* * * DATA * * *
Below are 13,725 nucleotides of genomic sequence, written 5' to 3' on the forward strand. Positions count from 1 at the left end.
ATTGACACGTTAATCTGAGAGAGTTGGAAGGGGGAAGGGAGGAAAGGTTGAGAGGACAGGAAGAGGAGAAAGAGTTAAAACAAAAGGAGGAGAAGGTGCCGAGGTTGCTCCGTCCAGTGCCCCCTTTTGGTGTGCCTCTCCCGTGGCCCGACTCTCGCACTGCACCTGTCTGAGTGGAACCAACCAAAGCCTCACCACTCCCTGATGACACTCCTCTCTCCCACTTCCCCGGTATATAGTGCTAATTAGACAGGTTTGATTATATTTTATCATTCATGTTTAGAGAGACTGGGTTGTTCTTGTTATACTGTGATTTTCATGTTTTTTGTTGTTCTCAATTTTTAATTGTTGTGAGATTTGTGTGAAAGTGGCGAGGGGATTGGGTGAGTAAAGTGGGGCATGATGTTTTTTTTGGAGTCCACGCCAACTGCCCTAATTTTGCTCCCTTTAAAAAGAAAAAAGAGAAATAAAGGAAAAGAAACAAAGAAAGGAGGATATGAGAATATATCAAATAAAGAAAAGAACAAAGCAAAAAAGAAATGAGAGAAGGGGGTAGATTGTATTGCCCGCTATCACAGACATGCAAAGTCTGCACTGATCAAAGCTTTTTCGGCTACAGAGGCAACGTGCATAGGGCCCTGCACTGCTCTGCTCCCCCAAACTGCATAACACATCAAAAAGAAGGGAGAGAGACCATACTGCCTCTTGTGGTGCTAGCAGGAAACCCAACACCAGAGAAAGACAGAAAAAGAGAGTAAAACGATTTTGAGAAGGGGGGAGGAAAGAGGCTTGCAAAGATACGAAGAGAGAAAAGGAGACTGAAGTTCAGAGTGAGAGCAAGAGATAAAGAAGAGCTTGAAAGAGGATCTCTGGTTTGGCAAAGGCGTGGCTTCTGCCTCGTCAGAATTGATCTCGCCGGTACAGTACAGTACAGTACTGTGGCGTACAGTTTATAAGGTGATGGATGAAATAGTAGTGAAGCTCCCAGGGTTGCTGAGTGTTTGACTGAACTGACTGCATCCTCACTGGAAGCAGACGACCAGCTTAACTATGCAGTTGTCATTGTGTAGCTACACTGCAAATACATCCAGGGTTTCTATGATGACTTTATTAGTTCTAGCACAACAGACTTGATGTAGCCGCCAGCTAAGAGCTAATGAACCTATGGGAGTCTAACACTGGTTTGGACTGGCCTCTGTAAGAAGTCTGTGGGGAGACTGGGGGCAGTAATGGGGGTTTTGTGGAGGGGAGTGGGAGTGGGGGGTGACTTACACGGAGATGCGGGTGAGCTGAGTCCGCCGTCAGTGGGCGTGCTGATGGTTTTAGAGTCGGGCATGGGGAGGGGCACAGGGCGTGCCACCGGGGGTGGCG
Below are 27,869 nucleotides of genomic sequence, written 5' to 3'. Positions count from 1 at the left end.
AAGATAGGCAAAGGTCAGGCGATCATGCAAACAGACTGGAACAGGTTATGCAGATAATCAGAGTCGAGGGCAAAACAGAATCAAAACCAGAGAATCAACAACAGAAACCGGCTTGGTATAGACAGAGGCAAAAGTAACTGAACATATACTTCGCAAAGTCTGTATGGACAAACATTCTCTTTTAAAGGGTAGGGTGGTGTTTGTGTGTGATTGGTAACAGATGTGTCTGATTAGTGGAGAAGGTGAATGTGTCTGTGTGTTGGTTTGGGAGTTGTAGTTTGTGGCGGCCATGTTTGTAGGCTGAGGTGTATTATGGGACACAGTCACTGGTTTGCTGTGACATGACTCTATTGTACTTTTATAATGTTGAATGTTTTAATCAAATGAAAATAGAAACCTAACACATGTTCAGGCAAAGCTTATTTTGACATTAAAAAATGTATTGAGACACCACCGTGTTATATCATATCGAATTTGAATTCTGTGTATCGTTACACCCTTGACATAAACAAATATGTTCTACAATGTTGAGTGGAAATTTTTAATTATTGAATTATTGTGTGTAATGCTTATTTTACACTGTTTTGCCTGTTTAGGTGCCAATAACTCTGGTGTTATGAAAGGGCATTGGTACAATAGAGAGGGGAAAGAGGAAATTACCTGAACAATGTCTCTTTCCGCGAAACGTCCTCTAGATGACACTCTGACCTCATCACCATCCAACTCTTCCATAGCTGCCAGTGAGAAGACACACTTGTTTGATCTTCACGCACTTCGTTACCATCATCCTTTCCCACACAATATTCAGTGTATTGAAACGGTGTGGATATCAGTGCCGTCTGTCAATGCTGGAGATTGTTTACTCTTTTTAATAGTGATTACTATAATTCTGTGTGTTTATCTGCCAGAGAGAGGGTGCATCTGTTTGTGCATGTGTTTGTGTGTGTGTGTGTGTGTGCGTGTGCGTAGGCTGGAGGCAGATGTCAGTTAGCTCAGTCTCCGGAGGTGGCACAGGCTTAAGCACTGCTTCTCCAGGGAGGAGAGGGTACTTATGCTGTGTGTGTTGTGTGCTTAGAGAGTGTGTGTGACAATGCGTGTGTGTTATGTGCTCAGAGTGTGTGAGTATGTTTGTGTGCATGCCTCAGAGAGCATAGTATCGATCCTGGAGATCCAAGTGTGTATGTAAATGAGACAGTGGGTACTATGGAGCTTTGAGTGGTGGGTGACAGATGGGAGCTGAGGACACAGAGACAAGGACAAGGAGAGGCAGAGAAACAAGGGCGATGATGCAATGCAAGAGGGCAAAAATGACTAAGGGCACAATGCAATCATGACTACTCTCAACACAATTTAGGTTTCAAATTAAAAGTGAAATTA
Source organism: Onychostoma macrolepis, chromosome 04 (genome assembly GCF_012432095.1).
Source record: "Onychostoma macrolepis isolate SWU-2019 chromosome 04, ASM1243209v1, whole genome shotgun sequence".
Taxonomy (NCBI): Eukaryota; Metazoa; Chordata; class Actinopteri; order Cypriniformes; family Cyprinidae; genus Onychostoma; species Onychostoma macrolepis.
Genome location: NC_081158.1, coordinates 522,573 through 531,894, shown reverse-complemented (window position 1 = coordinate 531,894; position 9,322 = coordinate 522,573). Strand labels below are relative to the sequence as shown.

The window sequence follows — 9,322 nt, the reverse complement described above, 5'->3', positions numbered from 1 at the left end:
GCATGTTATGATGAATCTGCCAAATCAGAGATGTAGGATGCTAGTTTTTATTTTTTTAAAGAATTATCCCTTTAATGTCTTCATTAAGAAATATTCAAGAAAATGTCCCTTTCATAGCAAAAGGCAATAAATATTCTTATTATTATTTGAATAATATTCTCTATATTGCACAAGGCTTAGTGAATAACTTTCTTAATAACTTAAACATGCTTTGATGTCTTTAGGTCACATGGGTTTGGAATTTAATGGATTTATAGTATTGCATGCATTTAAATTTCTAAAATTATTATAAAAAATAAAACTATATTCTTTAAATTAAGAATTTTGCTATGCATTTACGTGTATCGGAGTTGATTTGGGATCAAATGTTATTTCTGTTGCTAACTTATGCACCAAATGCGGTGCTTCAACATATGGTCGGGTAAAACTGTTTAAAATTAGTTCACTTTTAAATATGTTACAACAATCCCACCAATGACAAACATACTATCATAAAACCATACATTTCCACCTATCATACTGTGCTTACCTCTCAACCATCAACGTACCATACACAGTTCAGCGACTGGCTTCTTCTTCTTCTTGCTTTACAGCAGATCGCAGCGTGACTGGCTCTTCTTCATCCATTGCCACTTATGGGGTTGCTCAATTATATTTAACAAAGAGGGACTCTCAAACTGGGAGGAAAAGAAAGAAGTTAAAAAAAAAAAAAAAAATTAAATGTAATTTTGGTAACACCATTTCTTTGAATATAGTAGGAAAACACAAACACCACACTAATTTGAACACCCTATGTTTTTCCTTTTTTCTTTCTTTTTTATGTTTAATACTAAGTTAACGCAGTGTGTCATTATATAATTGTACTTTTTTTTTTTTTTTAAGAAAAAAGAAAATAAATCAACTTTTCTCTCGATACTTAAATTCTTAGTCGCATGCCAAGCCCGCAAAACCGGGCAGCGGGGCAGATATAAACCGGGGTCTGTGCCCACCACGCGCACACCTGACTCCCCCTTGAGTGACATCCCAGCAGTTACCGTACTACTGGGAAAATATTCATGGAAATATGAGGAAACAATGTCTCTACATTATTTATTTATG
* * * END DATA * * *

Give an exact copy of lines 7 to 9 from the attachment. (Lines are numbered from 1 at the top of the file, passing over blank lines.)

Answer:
Taxonomy (NCBI): Eukaryota; Metazoa; Chordata; class Actinopteri; order Cypriniformes; family Cyprinidae; genus Onychostoma; species Onychostoma macrolepis.
Genome location: NC_081158.1, coordinates 522,573 through 531,894, shown reverse-complemented (window position 1 = coordinate 531,894; position 9,322 = coordinate 522,573). Strand labels below are relative to the sequence as shown.

The window sequence follows — 9,322 nt, the reverse complement described above, 5'->3', positions numbered from 1 at the left end: